A true WWII classic, made more famous by Steven Spielberg’s film, Empire of the Sun, written in 1984, may not often find a place on many shelves housing war books. It is, however, an outstanding tale of courage, self-preservation and survival, and even possibly of coming of age in a world that made little sense to young Jamie Graham, the hero of the book. The setting is Shanghai in China and it covers the period from the Japanese attack on Pearl Harbor to the atomic explosions in Hiroshima and Nagasaki. Separated from his parents, Jamie is interred in a Japanese concentration camp. He has to use every ounce of his ingenuity to survive the camp before he ultimately reunites with his family at the end of the war. The story has all the familiar elements of war accounts—internment, starvation, death marches and survival by the skin of one’s teeth. Underlying all of these is an unbelievably strong human element and the description of a cruel, bizarre world seen through the not-so-cynical eyes of a young boy.


Maus
by Art Spiegelman

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Difficult to typecast into any one genre, the Pulitzer-winning Maus is a contemporary classic. Written as a graphic novel, it may not have enjoyed wider mainstream following among WWII aficionados, but it is a significant account of living and surviving in Hitler’s Europe as a Jew. The use of cartoons as the medium doesn’t diminish the horrors of concentration camps, the fears of constant persecution, the indescribable sensations of surviving the Holocaust and the deep sorrow from knowing that a number of loved ones didn’t make it through to the other side. Narrated through a series of interviews (with the author’s father in the US) and depicted using different animals for various identities (Germans as cats and Jews as mice, for example), this tale, published in 1991, offers an intimacy not only with that period of 1939-1945, but also of the time following the war by tracing the post-war lives of survivors, though in a different continent.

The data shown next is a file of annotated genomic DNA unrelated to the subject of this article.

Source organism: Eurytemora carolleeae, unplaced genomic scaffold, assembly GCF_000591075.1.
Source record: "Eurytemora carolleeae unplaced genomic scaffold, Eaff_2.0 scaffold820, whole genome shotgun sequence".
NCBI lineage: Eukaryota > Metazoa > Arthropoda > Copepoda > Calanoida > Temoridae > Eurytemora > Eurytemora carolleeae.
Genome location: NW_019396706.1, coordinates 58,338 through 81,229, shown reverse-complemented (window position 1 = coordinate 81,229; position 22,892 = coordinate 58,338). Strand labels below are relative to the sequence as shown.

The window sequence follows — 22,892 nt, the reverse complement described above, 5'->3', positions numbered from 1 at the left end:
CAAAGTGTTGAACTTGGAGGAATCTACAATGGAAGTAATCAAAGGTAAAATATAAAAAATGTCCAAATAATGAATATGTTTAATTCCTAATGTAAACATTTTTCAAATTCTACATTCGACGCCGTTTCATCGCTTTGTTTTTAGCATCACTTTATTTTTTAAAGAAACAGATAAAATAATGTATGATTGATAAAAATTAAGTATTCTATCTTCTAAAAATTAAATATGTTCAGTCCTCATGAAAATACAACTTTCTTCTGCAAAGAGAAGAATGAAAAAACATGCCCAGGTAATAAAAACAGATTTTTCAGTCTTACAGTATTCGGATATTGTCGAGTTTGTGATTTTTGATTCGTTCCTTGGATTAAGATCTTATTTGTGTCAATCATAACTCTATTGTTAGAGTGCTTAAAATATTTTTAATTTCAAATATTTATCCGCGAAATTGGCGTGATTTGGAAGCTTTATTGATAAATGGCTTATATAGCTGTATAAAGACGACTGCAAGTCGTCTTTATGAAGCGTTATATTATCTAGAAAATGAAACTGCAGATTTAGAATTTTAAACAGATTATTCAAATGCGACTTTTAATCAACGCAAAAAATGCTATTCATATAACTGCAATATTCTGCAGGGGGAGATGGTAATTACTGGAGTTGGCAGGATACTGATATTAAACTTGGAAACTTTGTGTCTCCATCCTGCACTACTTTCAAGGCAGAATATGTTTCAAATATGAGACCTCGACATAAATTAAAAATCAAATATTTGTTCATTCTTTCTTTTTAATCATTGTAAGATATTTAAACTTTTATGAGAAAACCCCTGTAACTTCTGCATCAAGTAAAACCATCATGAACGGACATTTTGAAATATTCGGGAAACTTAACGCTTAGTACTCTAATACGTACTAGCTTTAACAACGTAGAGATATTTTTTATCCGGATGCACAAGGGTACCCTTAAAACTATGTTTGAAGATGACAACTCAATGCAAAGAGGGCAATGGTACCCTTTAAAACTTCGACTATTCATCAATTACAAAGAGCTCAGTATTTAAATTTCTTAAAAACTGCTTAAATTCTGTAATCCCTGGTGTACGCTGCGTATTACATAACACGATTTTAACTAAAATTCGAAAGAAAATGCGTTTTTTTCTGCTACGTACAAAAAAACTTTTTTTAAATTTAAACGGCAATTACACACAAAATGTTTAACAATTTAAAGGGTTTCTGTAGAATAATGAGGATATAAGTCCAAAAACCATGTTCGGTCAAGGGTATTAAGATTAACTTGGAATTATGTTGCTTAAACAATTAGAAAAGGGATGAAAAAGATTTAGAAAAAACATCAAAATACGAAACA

Three Comrades
by Erich Maria Remarque

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A still from the 1938 movie Three Comrades which was inspired by Erich Maria Remarque’s book

Perhaps a lesser-known work from the author of the more famous All Quiet On The Western Front, Three Comrades, first published in 1936, is not directly about the World Wars but both conflicts do cast their looming shadow on the plot. The story revolves around three best friends in a large German metropolis in a period between the two wars and their struggle to make sense of a world that they only partially understand, at best. It is a story of beautiful friendship amidst the ruins, deprivation and hyper-inflation post WWI and the rise of Nazism before the onset of WWII. Ultimately though, it is a story of the human spirit, confused but still indomitable; of friends battling adversities, drawing energy from the only thing that was not crumbling around them—their camaraderie.

How Young They Died
by Stuart Cloete
mg_79637_wounded_soldier_280x210.jpgA substantial part of this story revolves around the trench warfare in the Low Countries during WWI. This could have only been written by someone who had been there and survived to give an account, complete with all the gory and grimy details. At its core is a young boy, 19 or so, growing up amidst the mud, noise, frustrations and deaths in the Western Front trenches—in Flanders, Ypres and Somme. Lurking beneath the surface, though interwoven, are the stories of the women—perennially afraid for their men and desperately clinging to every opportunity of togetherness that wartime leaves provide. All the familiar elements of war are there: The bullets, injuries and deaths, moments of outstanding bravery and those of deep despair. Through it all, there’s the all-pervasive sense of tremendous human wastage and the futility of conflict.


A wounded British soldier is carried away on a stretcher in Somme during World War I


(This story appears in the Jan-Feb 2015 issue of ForbesLife India. You can buy our tablet version from Magzter.com. To visit our Archives, click here.)